The book explores feasting across time and cultures, from celebrations in the ancient world through feasting's "golden age" (lasting from the late 12th century through the end of the 17th) and into modernity. Fletcher collects a number of offbeat and quirky gatherings along the way, such as a 1903 feast on horseback hosted by Cornelius K.G. Billings, a New York plutocrat whose guests sucked bubbly through rubber tubes attached to champagne bottles stuffed into their saddle bags. At the other end of the spectrum were the potlatches held by the Kwakiutl people of British Columbia during the late 19th century: Rival chiefs would seek to outdo each other by consuming 18-foot-long strips of seal blubber (and slipping away afterward to vomit).

If the book at times reads like a compilation of gastronomical trivia, Fletcher admits that her topic is unwieldy, writing, "There are infinite ways of having a feast and I do not pretend that this collection is comprehensive. . . . I ask forgiveness of those who find my omissions leave them hungry."

Kernels of Conflict

"There's a saying that only a historian could make a topic like sex seem boring. I hope, as I search America's cooking origins, that I don't do the same for food," notes James E. McWilliams, a professor of history at Texas State University-San Marcos, at the start of A Revolution in Eating: How the Quest for Food Shaped America (Columbia Univ., $29.95).

It may not be sexy, but McWilliams has penned an illuminating account of the evolution of foodways in the colonial Americas, using food as a window into conflict and collaboration between settlers, slaves and indigenous communities in the New World. McWilliams's chief argument is that the origins of American cooking and foodways are rooted in regional differences. While colonists in the West Indies tended to adapt to farming methods and ingredients drawn from slaves and local inhabitants, New Englanders held fast to their English tradition. Falling somewhere in the middle of these two models was the Chesapeake Bay region.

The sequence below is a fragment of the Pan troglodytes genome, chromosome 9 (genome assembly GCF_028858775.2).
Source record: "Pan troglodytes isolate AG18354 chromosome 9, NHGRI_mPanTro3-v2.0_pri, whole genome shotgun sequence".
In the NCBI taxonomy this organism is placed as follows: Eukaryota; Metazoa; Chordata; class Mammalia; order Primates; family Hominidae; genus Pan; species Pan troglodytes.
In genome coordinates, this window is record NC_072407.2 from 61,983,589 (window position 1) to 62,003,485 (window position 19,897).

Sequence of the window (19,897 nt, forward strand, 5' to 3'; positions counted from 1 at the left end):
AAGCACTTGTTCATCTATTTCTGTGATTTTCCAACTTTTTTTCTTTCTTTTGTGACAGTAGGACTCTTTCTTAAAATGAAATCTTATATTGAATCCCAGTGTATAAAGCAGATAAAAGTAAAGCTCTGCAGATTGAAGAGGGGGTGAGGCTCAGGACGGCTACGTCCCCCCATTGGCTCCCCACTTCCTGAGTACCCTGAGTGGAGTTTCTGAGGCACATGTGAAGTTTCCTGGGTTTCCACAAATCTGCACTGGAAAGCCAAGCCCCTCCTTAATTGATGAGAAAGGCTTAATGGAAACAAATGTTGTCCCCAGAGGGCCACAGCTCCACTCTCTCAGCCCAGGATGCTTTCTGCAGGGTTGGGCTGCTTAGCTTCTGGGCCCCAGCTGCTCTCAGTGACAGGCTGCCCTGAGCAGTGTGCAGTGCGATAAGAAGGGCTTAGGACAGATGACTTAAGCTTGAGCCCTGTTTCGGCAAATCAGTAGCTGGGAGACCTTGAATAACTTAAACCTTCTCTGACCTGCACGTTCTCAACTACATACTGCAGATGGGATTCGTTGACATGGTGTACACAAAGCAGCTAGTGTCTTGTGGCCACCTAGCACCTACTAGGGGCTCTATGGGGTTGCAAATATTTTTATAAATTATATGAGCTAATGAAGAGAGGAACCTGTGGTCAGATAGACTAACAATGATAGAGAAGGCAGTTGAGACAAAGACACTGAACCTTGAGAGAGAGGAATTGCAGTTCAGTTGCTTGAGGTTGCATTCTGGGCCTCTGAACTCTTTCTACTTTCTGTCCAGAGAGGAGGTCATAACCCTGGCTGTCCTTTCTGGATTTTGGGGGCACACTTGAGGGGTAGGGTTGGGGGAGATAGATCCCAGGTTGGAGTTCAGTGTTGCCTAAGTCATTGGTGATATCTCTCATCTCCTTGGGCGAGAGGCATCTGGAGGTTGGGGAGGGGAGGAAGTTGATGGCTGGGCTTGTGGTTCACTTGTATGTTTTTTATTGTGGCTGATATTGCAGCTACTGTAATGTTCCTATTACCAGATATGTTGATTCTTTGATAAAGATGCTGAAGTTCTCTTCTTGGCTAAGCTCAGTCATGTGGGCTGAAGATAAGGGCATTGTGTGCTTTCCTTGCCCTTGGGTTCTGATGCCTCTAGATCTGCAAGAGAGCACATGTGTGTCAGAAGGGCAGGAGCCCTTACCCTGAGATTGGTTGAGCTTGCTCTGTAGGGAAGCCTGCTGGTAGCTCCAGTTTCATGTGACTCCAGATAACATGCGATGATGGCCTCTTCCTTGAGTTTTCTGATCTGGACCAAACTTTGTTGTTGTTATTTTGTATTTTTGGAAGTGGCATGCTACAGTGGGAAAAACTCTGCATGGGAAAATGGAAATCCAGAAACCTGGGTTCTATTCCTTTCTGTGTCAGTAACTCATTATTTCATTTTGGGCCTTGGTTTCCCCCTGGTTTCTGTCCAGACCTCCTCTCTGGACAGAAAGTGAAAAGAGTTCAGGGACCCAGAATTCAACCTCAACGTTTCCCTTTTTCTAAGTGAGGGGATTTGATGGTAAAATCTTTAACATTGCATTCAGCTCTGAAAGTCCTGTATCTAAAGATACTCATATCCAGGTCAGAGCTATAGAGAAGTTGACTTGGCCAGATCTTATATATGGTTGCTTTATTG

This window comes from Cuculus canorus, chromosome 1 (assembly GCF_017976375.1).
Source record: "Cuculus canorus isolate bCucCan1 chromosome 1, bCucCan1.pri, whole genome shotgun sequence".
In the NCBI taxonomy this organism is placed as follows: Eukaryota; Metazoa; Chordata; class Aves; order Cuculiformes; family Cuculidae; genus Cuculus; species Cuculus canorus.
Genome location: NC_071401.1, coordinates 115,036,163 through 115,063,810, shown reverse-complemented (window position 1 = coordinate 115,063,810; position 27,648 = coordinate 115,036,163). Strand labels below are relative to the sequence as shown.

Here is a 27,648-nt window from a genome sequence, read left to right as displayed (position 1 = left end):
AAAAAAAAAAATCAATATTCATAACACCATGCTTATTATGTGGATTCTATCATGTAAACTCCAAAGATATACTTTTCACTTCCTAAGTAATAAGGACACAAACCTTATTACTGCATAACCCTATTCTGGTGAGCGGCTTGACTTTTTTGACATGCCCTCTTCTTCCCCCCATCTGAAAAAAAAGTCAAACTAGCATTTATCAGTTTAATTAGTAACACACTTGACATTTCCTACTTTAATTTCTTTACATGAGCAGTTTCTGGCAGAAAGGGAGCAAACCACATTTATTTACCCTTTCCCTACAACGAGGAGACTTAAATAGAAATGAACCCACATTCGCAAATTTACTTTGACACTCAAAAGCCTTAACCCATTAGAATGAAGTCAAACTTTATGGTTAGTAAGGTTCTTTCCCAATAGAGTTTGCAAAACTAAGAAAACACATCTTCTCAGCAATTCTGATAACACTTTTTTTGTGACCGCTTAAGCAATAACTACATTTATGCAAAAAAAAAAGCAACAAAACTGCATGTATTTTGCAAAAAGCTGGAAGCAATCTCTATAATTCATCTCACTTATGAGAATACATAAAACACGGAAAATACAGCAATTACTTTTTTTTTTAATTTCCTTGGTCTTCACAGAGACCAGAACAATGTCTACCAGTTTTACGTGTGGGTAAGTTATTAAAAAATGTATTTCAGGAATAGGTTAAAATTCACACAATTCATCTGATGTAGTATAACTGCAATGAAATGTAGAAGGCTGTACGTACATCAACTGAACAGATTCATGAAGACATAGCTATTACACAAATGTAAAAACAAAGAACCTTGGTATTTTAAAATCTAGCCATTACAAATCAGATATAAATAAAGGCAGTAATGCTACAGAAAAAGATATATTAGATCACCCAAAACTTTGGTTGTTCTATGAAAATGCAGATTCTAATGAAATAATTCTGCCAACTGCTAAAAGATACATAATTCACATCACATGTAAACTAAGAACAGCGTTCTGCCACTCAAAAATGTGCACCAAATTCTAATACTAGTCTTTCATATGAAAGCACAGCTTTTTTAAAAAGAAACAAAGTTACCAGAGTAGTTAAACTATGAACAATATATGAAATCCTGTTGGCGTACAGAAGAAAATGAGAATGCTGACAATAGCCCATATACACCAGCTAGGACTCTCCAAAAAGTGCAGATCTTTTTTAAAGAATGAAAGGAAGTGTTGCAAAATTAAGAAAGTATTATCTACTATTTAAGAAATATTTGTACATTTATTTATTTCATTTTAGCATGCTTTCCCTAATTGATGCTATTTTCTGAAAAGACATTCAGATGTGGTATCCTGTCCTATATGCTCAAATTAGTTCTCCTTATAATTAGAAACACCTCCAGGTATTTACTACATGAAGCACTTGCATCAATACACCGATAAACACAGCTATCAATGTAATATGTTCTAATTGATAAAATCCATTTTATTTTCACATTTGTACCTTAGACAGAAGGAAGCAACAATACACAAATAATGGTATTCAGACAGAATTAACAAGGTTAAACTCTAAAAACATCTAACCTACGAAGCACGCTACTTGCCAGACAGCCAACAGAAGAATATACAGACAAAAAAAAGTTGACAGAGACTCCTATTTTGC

A key element in America's culinary development was the adoption of Indian corn by settlers, who at first saw it as fit only for swine. While settlers relied upon Native Americans for their expertise in farming the staple, it was an uneasy relationship. McWilliams writes about an extreme instance in 1610 when English settlers in Virginia, resentful of their dependence upon Native Americans, destroyed native corn crops before they'd planted any of their own. The shortsighted colonists soon began to starve, "leading one desperate Englishman to chop up his wife, salt her down, and grill her for dinner. Others dug up graves to eat the corpses." That's not boring at all.

A Year in Food

Leaping from the 18th century to the 21st, Tucker Shaw's Everything I Ate: A Year in the Life of My Mouth (Chronicle; paperback, $14.95) presents a photographic record of a modern New Yorker's dining habits over the course of 12 months -- day by day, hour by hour.

The photographs are not the pretty kind you see in cookbooks. They're slightly fuzzy, often poorly lit shots taken with the author's digital camera, along with captions that provide details on his location ("nuts at home") and dining partners ("Duck spring rolls at Chow Bar with Jason"). And that's about it. Aside from a brief introduction scrawled on a paper napkin, we don't know why Shaw eats all the stuff he puts before the camera. Were those spring rolls great or greasy? Readers want to know.

The book is, literally, a snapshot of modern urban existence -- lots of takeout, snacks, the occasional home-cooked success and almost nightly bowls of cereal. You can easily imagine scholars a century from now poring over it for insights into modern American appetites. In fact, if there is any question about whether corn has become entrenched in the American diet, the visual proof lies here in the many late-night bowls of Frosted Flakes posed before the lens of one man's digicam.

Josh Friedland is the editor and publisher of, a blog about food, wine and travel.

© 2005 The Washington Post Company